The tightly integrated design also enables the agent to know and communicate why it has taken an action. “Part of our innovation is creating a back-and-forth communication between the perception and symbol-processing sides,” says Singh Minsky. “The reasoning layer is usually in charge, but if it makes a mistake, the perception layer can correct it through brute force learning. It is much like trying to open a sticky lock. If we can’t rationally figure out why the key is not working, we can often simply fiddle with it until it opens.”

Construction sites and manufacturing lines

Leela AI was founded in 2016 to develop technology that emerged primarily from computer vision research developed at the MIT AI Lab by researchers including Leela AI’s third cofounder, CTO Henry Minsky. Henry has since spearheaded multiple AI and IoT projects at NTT DoCoMo and Google’s Nest Labs.    

Leela AI recently secured an undisclosed round of seed funding and joined the MIT STEX Exchange’s STEX25 accelerator. The company has made use of other startup services such as the MIT Venture Mentoring Service. “It really helps to be plugged into all these MIT programs,” says Shaoul.

After deciding that video analytics provided the best initial target for its platform, the Leela AI team looked for untapped market needs with the help of the NSF’s I-Corps program and the MIT Innovation Initiative. The search led them to focus understand.video on improving safety and productivity at construction sites and manufacturing lines.

One of the company’s early customers operates construction sites where cranes and other heavy equipment pose safety risks. In this application, understand.video gets started by watching videos of people and cranes. These firsthand observations are combined with initial boot-strapping using human knowledge.

“We can explain to the AI that this is a person, that is a crane, that is the crane’s load, and it’s moving around,” explains Shaoul. “After that, the AI learns a lot more by watching and judging the similarities between safe and unsafe situations. It can detect if somebody has been standing under a crane without a helmet for more than a minute and then send a safety alert.”

Another customer is using understand.video to analyze a manufacturing line to provide safety alerts and improve productivity. “It is a complex environment with many different processes involving people working closely with machines,” says Shaoul. “Our software can figure out when and where people are doing manual activities and detect if people are moving too quickly for safe operation. It can notice that a group of people are not working and thereby determine that a particular machine is broken. Our customers can then analyze the data to optimize line operations.”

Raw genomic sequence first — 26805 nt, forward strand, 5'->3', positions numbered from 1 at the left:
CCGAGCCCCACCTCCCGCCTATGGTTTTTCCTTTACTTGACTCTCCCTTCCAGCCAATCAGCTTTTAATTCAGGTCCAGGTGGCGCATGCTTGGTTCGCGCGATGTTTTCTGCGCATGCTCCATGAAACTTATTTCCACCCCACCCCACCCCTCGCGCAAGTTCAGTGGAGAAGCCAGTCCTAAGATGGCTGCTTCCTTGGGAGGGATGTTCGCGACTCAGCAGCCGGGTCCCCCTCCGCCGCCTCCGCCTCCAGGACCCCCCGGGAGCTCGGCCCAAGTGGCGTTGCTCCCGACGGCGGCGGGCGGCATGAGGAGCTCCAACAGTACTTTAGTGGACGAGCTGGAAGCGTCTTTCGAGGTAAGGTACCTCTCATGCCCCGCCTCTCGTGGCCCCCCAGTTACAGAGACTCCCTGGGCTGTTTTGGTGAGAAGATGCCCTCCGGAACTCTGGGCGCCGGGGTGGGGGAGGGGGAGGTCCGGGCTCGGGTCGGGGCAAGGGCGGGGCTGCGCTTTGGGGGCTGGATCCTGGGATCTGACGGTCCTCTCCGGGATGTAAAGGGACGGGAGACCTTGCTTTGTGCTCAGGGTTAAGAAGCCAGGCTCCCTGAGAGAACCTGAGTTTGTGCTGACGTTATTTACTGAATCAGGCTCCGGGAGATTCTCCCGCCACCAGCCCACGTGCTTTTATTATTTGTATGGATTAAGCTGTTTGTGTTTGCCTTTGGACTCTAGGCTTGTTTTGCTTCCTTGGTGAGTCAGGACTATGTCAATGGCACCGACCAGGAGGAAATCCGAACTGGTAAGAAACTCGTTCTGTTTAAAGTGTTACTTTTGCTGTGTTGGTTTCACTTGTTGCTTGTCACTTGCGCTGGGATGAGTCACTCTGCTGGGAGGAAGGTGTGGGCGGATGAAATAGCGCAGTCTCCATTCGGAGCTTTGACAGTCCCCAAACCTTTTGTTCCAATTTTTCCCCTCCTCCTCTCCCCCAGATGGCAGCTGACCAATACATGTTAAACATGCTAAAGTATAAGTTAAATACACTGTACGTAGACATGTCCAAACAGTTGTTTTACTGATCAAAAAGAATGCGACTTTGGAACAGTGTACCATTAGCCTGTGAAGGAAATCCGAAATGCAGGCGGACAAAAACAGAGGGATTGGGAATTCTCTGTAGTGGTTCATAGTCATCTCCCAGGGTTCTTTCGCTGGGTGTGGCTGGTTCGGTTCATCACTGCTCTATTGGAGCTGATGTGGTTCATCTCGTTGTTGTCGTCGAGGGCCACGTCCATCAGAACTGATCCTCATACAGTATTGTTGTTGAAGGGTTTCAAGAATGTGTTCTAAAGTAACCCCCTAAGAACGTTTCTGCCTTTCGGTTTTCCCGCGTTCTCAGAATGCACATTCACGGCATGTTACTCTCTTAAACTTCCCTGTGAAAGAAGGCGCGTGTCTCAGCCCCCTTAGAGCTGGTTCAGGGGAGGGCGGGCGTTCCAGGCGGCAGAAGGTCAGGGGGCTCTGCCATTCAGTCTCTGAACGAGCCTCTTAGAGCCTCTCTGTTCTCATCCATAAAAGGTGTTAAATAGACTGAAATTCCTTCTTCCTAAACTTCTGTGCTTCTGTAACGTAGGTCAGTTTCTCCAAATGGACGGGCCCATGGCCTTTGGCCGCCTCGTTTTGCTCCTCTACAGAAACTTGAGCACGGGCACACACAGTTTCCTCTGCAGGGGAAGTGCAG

In both the construction and manufacturing scenarios, there might be 30 or 40 activities to track, which would take months or years to learn using a typical ML system, says Shaoul. “Our AI can quickly learn actions such as touching or throwing, and our customers can then add examples of people throwing things in different bins. The AI doesn’t need to retrain each time to understand the action of throwing.”

A GUI enables codeless development. “Customers can supply about five video examples of a specific activity and then point to some similar, but not identical activities to ensure against false positives and false negatives,” says Shaoul. “They can mark on the video where the activity begins and ends and highlight important actors, such as a tool, person and bin.”

Customers can supply about five video examples of a specific activity and then point to some similar, but not identical activities to ensure against false positives and false negatives.

After this initial training by the customer, Leela AI applies some manual and automatic processes and deploys the finished software in a day or two. “Our goal is to further reduce training time by letting the software make more guesses,” says Shaoul. “After a few rounds of feedback, the agent would be able to build its own causal model about a set of activities and the customers could add their own activities. The ability to interactively adjust the software is one of our major advantages.”

Understand.video is deployed as a SAAS offering with fee-based subscriptions. Leela AI also offers APIs to enable either the customers or Leela AI to link the AI to existing software such as messaging or enterprise resource planning systems.

The software is currently deployed entirely on the cloud. “Right now, a cloud platform is more efficient and affordable than using edge AI devices and makes it easier to work with existing cameras,” says Shaoul.

Yet the company is evaluating the potential for future edge AI applications and is talking to potential customers that want to connect understand.video to mobile robots or autonomous vehicles. “A robotics application would leverage our strengths in the interplay between action, perception, and reasoning. The AI could reason that more information is needed and tell the robot to move to a better spot to gain new input.”

Much of the current R&D is attempting to improve understand.video’s natural language capabilities. “We want our software to acquire language skills so it can talk about what it is seeing and allow people to ask questions about its simulations and models,” says Shaoul. “The ability to communicate with the AI is a big game changer for our users.”

Cyrus Shaoul
Cyrus Shaoul, Cofounder & CEO